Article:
HMRC to use social media to identify tax evaders

HM Revenue & Customs (HMRC) has warned that it will “observe, monitor, record and retain internet data”, including blogs and social networking sites where no privacy settings have been applied, to track down tax evaders.

The guidance on criminal investigations for tax offences also mentions other ‘open source’ internet sources which HMRC will monitor such as news reports, internet sites, Companies House and land registry records.

“The guidance confirms what we already know – that HMRC plugs huge amounts of data into its state of the art ‘Connect’ computer system to identify those who may not be paying the tax they should,” said Steven Porter of law firm Pinsent Masons.

HMRC has also started going through land registry records, identifying and sending ‘nudge’ letters to people who have sold a second home but not declared a profit in their tax return. These letters are intended to act as a prompt, giving taxpayers an opportunity to explain why they are not subject to tax or to pay the outstanding tax.

“In stating specifically that HMRC will look at information on the internet, HMRC is making sure that such intelligence work will be classed as ‘overt’ and not ‘covert’ surveillance, which means that HMRC does not have to get specific authorisation to do it,” Mr Porter says.

“However, it also serves the dual purpose of reminding those with undeclared income or gains that there is a good chance that the tax authorities will catch up with them. Whilst criminal prosecution cannot be ruled out in cases of tax evasion, it is much less likely for those who come clean with HMRC and offer to settle their outstanding liabilities.

“As well as significantly reducing the risk of criminal prosecution, approaching HMRC before they catch up with you, should mean lower penalties.”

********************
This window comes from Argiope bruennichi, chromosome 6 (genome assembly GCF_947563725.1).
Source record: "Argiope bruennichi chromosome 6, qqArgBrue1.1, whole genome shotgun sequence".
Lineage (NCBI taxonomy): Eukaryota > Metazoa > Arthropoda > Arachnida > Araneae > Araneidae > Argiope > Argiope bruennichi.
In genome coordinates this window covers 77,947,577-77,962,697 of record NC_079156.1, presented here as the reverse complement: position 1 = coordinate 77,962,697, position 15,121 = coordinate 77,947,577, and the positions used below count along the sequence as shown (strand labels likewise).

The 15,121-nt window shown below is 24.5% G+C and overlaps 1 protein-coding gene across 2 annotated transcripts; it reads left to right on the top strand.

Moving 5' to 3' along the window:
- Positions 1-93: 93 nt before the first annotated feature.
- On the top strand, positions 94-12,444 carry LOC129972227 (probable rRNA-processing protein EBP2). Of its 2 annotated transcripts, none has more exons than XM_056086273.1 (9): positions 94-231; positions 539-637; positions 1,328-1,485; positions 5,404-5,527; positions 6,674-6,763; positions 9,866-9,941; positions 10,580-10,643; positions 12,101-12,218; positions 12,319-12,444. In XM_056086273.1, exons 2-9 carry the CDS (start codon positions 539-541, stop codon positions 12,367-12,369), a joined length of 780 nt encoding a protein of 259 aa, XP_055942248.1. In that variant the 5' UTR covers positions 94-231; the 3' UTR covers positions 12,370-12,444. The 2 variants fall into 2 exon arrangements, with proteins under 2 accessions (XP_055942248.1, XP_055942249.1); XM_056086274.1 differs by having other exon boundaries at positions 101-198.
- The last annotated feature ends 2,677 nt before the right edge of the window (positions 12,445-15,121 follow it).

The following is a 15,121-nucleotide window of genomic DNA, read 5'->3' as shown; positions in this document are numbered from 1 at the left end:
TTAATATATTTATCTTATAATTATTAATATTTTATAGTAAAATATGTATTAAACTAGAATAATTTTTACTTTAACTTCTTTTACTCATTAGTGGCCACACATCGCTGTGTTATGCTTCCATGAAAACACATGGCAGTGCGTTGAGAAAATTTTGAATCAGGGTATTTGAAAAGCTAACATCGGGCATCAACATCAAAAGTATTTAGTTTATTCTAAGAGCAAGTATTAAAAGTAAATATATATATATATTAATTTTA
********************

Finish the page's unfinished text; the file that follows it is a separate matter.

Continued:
The guidance shows that a criminal investigation is also likely where when using an avoidance scheme, reliance is placed on a false or altered document or such reliance or material facts are misrepresented to enhance the credibility of a scheme.

Mr Porter says that the clock is ticking and time is running out for those with underpaid tax involving offshore matters to regularise their affairs without being exposed to severe new penalties.

HMRC has sent warning letters urging those with “overseas income or gains, including investments and accounts” to declare them before 30 September 2018 to avoid paying higher tax penalties.

At Beavis Morgan, our diverse team of tax professionals are committed to ensuring that your tax reporting obligations are fully satisfied and that every opportunity to lawfully exploit tax savings is made known to you, restructuring your affairs in a tax effective and efficient way.

If you are unsure whether they have undeclared UK tax liabilities that involve offshore matters or transfers, get in touch with us today. Our tax specialists will review your affairs and, if necessary, rectify any discrepancies before you become liable to the new ‘failure to correct’ penalties that will come into force on 1 October 2018.

In turn, if you are concerned about a tax enquiry into your affairs, worried that you may have possibly under-declared or, worse still, are you already under enquiry, our tax specialists, some of whom are former HMRC Inspector of Taxes, are well versed in dealing with all types of tax issues. We are also readily available to oversee HMRC disputes on your behalf, as well as to represent clients in appeal proceedings before the Tax Tribunal. In certain situations, we can also offer professional fee protection insurance, so the costs are covered in whole or in part.

For more information, and to make sure you don’t pay more tax than you legally need to, contact your usual Beavis Morgan Partner.